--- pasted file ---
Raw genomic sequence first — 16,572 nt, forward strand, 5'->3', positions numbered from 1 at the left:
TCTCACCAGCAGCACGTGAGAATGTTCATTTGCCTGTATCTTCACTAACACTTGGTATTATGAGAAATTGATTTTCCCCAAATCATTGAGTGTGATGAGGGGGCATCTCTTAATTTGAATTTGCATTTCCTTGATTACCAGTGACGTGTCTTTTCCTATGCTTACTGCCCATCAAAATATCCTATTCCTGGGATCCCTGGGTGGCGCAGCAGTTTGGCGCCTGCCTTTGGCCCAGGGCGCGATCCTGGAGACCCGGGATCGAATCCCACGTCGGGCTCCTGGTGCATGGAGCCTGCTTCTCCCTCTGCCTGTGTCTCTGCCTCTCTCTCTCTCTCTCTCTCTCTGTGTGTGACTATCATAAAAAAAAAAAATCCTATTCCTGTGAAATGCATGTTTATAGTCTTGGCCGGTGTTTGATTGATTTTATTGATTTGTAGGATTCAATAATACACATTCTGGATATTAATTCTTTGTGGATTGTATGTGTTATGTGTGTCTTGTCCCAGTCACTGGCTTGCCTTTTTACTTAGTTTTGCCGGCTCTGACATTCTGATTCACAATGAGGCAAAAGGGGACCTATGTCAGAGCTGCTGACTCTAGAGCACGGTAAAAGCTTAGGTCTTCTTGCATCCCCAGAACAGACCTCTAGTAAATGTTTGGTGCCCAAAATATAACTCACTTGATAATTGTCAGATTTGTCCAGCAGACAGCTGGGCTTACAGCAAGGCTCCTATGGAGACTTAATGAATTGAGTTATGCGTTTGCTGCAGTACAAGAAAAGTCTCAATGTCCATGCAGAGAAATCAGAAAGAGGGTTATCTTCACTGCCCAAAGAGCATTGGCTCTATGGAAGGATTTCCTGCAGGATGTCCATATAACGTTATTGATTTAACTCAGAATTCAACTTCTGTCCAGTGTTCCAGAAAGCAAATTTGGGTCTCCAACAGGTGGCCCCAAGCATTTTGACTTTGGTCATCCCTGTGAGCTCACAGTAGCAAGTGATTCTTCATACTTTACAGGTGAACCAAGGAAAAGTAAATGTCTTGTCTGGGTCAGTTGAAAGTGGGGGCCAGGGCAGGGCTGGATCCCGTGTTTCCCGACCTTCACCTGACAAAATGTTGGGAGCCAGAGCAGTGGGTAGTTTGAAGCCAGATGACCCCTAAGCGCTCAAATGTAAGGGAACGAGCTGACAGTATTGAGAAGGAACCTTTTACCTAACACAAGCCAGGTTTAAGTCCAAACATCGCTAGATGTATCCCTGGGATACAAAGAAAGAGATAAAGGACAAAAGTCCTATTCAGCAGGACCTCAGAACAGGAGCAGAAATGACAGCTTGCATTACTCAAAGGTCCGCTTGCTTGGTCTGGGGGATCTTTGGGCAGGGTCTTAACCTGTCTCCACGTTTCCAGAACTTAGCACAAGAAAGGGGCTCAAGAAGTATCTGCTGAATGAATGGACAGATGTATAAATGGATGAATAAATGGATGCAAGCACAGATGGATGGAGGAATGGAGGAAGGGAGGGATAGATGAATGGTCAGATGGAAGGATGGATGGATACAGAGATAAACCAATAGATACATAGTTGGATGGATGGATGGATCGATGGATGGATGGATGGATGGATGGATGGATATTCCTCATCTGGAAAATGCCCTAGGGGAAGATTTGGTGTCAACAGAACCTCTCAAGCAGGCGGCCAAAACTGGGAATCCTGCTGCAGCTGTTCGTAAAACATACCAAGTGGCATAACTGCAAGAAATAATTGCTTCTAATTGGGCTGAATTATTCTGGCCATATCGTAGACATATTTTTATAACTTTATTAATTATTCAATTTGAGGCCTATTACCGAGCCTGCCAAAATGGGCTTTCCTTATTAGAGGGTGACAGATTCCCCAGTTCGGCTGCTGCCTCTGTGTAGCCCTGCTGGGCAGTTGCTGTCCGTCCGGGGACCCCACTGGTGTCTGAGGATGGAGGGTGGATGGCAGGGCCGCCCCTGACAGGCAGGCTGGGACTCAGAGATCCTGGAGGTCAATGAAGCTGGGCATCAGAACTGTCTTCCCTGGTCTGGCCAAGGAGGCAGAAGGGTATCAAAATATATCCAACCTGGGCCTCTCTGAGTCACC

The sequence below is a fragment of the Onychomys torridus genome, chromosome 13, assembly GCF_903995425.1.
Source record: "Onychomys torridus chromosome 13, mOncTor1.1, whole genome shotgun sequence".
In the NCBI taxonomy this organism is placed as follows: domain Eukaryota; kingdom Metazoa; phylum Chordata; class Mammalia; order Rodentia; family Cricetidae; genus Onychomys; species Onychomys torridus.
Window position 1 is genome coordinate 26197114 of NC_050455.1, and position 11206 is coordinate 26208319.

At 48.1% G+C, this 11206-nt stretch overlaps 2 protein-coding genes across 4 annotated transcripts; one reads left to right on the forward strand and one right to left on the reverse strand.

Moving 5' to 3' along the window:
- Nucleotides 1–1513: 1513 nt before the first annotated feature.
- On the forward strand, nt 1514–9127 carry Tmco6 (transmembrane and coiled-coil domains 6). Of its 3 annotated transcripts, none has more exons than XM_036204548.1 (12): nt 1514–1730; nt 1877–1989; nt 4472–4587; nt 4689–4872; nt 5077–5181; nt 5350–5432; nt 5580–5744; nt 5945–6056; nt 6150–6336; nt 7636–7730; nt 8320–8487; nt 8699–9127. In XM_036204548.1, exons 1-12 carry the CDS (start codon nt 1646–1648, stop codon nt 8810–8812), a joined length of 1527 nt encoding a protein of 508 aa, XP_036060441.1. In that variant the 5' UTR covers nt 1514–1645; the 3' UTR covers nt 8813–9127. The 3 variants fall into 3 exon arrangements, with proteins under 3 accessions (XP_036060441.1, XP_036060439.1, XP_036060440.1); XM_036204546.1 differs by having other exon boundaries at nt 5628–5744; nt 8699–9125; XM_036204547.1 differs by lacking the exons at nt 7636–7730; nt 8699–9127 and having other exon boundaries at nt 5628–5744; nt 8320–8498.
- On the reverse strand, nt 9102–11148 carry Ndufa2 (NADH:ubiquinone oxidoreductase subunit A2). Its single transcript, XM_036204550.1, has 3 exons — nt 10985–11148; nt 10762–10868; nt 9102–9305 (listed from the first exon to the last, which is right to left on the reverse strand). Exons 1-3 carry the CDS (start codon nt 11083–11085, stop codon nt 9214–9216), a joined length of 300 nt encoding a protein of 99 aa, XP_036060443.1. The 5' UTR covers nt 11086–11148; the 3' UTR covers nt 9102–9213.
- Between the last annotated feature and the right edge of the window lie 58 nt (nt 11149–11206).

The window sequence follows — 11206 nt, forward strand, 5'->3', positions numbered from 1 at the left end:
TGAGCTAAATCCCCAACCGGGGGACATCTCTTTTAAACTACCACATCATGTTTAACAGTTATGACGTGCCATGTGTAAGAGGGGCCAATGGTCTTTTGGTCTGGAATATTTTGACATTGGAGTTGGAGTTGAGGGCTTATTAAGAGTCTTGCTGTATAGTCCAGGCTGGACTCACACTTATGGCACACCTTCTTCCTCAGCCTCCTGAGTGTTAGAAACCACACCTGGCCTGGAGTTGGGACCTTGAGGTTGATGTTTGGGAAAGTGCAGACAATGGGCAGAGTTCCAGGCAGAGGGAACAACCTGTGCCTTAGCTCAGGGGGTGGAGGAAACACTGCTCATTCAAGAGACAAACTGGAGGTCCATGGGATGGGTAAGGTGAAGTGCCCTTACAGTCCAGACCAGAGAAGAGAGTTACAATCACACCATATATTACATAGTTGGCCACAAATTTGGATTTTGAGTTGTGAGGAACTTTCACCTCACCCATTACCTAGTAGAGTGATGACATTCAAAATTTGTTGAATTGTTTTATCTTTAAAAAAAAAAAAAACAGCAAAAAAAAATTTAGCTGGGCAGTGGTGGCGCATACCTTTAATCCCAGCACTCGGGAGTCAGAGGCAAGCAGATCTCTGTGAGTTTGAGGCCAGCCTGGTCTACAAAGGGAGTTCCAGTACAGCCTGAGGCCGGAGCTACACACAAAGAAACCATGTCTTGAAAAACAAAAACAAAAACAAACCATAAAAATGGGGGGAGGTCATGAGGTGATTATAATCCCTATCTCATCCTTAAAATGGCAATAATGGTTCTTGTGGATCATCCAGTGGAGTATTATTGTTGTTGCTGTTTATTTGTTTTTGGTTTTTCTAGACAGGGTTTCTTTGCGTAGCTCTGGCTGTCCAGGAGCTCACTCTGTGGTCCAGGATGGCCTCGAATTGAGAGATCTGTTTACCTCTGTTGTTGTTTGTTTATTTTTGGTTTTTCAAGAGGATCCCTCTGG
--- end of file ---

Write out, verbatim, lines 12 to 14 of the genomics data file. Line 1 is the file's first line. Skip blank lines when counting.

- Between the last annotated feature and the right edge of the window lie 58 nt (nt 11149–11206).

The window sequence follows — 11206 nt, forward strand, 5'->3', positions numbered from 1 at the left end:
TGAGCTAAATCCCCAACCGGGGGACATCTCTTTTAAACTACCACATCATGTTTAACAGTTATGACGTGCCATGTGTAAGAGGGGCCAATGGTCTTTTGGTCTGGAATATTTTGACATTGGAGTTGGAGTTGAGGGCTTATTAAGAGTCTTGCTGTATAGTCCAGGCTGGACTCACACTTATGGCACACCTTCTTCCTCAGCCTCCTGAGTGTTAGAAACCACACCTGGCCTGGAGTTGGGACCTTGAGGTTGATGTTTGGGAAAGTGCAGACAATGGGCAGAGTTCCAGGCAGAGGGAACAACCTGTGCCTTAGCTCAGGGGGTGGAGGAAACACTGCTCATTCAAGAGACAAACTGGAGGTCCATGGGATGGGTAAGGTGAAGTGCCCTTACAGTCCAGACCAGAGAAGAGAGTTACAATCACACCATATATTACATAGTTGGCCACAAATTTGGATTTTGAGTTGTGAGGAACTTTCACCTCACCCATTACCTAGTAGAGTGATGACATTCAAAATTTGTTGAATTGTTTTATCTTTAAAAAAAAAAAAAACAGCAAAAAAAAATTTAGCTGGGCAGTGGTGGCGCATACCTTTAATCCCAGCACTCGGGAGTCAGAGGCAAGCAGATCTCTGTGAGTTTGAGGCCAGCCTGGTCTACAAAGGGAGTTCCAGTACAGCCTGAGGCCGGAGCTACACACAAAGAAACCATGTCTTGAAAAACAAAAACAAAAACAAACCATAAAAATGGGGGGAGGTCATGAGGTGATTATAATCCCTATCTCATCCTTAAAATGGCAATAATGGTTCTTGTGGATCATCCAGTGGAGTATTATTGTTGTTGCTGTTTATTTGTTTTTGGTTTTTCTAGACAGGGTTTCTTTGCGTAGCTCTGGCTGTCCAGGAGCTCACTCTGTGGTCCAGGATGGCCTCGAATTGAGAGATCTGTTTACCTCTGTTGTTGTTTGTTTATTTTTGGTTTTTCAAGAGGATCCCTCTGG